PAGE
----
The title may not be 100% accurate, but I just came across an article documenting a new patent that Google just won this past August. The patent is for a floating datacenter that is run on wind power and is cooled by the water. The implications of this are obviously huge and far reaching. To put this in perspective Rackspace which is one of the larger datacenters recently bought the carcus of a very large shopping mall to host their new server facility. These datacenters are huge power hogs. If Google can move these data centers off-shore (literally) and into the vast ocean while at the same time increasing their energy efficiency, there is no limit to their capacity. The article which can be found here is worth checking out as it goes into much more detail.
Last week, I attended a presentation by Pierre-Olivier Pineau, a professor at HEC Montreal who specializes in energy policy. He delivered a presentation entitled “The Energy Non-Crisis.” His basic thesis is that the current state of global energy consumption does not meet the definition of a crisis. He asserts that at our current rates of consumption we could survive for at least a century, and thereby there is no immediate need to curb usage of non-renewables.
Obviously, and I believe intentionally, this perspective excludes a number of critical arguments, not the least of which being rising rates of demand across the developed and undeveloped world and the environmental impacts of our energy habits. He does this to establish a bookend perspective. One (untenable) position is that we maintain the status quo. The other (unlikely) position is that the world wakes up tomorrow with the political and economic will to dramatically and materially change the way energy is produced and consumed.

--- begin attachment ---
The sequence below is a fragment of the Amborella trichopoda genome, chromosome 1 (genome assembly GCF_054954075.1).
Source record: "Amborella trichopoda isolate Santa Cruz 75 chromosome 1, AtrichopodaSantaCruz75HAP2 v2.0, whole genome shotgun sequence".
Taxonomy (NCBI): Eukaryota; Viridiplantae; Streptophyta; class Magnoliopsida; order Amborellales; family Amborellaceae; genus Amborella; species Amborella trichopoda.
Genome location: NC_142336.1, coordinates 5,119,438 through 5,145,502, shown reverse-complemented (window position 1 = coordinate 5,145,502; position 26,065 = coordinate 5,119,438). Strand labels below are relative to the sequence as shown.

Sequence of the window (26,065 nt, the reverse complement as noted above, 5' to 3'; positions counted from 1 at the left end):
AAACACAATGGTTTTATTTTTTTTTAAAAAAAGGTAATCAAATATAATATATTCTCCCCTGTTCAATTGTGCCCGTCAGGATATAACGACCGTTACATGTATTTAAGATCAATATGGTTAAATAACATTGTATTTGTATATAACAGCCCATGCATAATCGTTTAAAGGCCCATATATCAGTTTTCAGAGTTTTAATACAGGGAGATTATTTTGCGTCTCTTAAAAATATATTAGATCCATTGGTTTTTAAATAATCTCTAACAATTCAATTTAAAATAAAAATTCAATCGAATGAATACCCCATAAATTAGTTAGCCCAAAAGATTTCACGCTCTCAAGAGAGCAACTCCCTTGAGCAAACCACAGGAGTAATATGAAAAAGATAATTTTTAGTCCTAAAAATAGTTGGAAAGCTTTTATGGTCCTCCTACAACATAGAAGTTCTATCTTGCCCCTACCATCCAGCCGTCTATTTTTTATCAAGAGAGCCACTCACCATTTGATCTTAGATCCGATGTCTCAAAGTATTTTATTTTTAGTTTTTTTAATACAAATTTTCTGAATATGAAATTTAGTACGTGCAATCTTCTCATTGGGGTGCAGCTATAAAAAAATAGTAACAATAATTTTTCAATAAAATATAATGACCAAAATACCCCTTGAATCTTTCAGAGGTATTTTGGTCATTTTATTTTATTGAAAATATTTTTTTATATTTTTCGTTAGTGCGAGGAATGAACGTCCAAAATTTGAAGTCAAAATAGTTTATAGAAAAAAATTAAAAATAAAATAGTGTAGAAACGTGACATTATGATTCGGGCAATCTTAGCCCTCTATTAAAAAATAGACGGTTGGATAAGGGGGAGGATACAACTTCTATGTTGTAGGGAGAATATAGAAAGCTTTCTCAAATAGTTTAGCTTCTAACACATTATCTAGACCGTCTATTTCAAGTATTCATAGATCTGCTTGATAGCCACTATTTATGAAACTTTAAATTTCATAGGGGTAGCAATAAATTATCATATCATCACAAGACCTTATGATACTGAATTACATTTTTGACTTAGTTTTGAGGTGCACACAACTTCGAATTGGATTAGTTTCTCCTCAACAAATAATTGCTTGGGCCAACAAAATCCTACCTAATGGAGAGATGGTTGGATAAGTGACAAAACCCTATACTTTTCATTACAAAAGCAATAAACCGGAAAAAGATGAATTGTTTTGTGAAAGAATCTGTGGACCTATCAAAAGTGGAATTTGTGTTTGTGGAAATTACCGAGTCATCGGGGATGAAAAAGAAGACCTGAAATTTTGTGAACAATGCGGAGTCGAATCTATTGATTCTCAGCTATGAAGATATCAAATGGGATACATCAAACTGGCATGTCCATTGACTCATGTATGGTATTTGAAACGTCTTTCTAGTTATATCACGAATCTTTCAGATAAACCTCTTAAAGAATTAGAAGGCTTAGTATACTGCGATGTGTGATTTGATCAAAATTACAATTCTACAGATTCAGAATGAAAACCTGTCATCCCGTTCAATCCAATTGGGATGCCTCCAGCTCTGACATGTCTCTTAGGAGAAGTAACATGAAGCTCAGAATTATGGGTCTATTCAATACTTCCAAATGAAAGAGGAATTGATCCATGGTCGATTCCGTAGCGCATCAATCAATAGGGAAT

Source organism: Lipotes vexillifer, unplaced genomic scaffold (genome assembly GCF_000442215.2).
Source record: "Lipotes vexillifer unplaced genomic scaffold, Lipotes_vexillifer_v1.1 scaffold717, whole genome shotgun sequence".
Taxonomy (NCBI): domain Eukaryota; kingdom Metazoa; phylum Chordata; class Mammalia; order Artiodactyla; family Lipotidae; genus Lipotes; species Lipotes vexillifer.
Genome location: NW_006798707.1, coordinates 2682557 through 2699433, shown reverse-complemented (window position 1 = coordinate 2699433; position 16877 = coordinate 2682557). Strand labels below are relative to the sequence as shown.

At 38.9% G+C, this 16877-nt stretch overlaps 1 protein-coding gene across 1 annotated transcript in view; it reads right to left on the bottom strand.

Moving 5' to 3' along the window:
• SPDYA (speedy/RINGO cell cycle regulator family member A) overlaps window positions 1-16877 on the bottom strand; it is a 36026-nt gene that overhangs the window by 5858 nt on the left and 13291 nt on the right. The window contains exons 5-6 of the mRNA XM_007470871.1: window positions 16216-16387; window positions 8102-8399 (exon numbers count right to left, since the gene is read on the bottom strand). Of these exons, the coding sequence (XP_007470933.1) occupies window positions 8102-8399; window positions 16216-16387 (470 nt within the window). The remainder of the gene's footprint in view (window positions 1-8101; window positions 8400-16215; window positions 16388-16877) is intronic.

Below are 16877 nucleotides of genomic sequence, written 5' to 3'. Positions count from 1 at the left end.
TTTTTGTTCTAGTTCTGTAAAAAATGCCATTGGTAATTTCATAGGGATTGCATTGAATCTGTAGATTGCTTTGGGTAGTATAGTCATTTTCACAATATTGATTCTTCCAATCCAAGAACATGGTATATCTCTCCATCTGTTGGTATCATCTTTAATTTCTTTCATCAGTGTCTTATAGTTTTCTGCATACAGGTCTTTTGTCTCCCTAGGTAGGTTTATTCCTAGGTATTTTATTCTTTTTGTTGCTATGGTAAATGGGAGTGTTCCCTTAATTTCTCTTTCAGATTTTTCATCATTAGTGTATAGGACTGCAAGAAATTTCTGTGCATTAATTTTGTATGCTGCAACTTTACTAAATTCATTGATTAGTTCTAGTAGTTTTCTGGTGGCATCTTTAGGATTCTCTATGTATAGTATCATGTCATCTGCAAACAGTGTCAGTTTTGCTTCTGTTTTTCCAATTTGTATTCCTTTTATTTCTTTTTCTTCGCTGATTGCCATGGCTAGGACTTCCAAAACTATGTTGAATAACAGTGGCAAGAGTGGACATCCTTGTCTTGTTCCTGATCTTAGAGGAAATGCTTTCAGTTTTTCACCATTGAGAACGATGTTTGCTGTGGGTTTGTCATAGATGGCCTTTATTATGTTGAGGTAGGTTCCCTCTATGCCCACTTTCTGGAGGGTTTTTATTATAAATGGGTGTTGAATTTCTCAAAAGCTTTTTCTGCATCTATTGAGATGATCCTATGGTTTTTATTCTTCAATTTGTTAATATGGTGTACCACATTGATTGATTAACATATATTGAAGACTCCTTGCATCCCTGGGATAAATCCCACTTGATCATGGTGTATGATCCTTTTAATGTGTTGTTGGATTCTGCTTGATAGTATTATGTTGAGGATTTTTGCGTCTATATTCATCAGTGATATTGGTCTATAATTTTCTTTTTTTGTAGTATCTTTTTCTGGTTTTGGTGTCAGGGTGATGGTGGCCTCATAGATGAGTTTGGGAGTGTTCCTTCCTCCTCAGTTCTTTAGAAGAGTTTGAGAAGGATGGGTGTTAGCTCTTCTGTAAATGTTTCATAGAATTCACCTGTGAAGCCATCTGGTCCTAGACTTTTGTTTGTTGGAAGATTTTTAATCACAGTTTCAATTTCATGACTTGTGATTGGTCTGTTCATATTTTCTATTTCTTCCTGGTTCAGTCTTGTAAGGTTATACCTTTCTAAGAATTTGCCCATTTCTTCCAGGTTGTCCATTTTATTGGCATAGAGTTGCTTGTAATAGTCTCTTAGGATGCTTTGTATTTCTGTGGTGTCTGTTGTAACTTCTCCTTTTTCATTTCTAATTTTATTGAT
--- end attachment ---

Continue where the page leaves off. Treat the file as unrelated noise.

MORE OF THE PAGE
The net effect this has is to open up the middle ground, and allow the rest of us to debate exactly what the appropriate actions to take are. For our generation, this question is particularly poignant. 100 years seems like a long way off, but when we turn 65, this will become an immediate concern.
For the most part, we say all the right things. We research new technologies, we talk about reducing our carbon footprints, and we chide our parents about the gas-guzzling minivans they drove carpool in when we were young. But what can we do to have an impact beyond our small spheres of influence? How do we expand our scopes to the communities around us?
I believe that the way to affect change is by engaging actively in the political process, working with our elected representatives to develop an implement meaningful change. Ultimately, we will be in a position to become those elected representitives, and will hopefull be campaigning to a more educated and concerned population. I suspect, however, that many of my peers disagree with this, and feel that politics is an old man’s game with no real impact. So what does everyone out there think? How can generation Y, on the cusp of self-sufficiency, drive our respective communities to take action while energy is still a “non-crisis”?
I always find it annoying watching someone swirve on the road only to find them texting on their cell phone as I pass by, my fist waving angrily out the window. This whole texting revolution has gone too far in my mind. The number of car accidents in the UK alone attributed to texting on a cell phone is uncanny. The fact that London is installing foam around some of it’s metropolitain street posts due to people walking into them as their heads are down, concentrating on their lovers text message request for a couple of limes from the local supermarket, is in itself absurd. However, last weekend a friend of mine told me about something he had seen online that blew his mind (mind you he was texting, eating McDonalds, smoking and driving the car at the same time/watching a movie). I wont describe it as the video is worth a thousand words in itself … you have to check it. See below.
What are we becoming?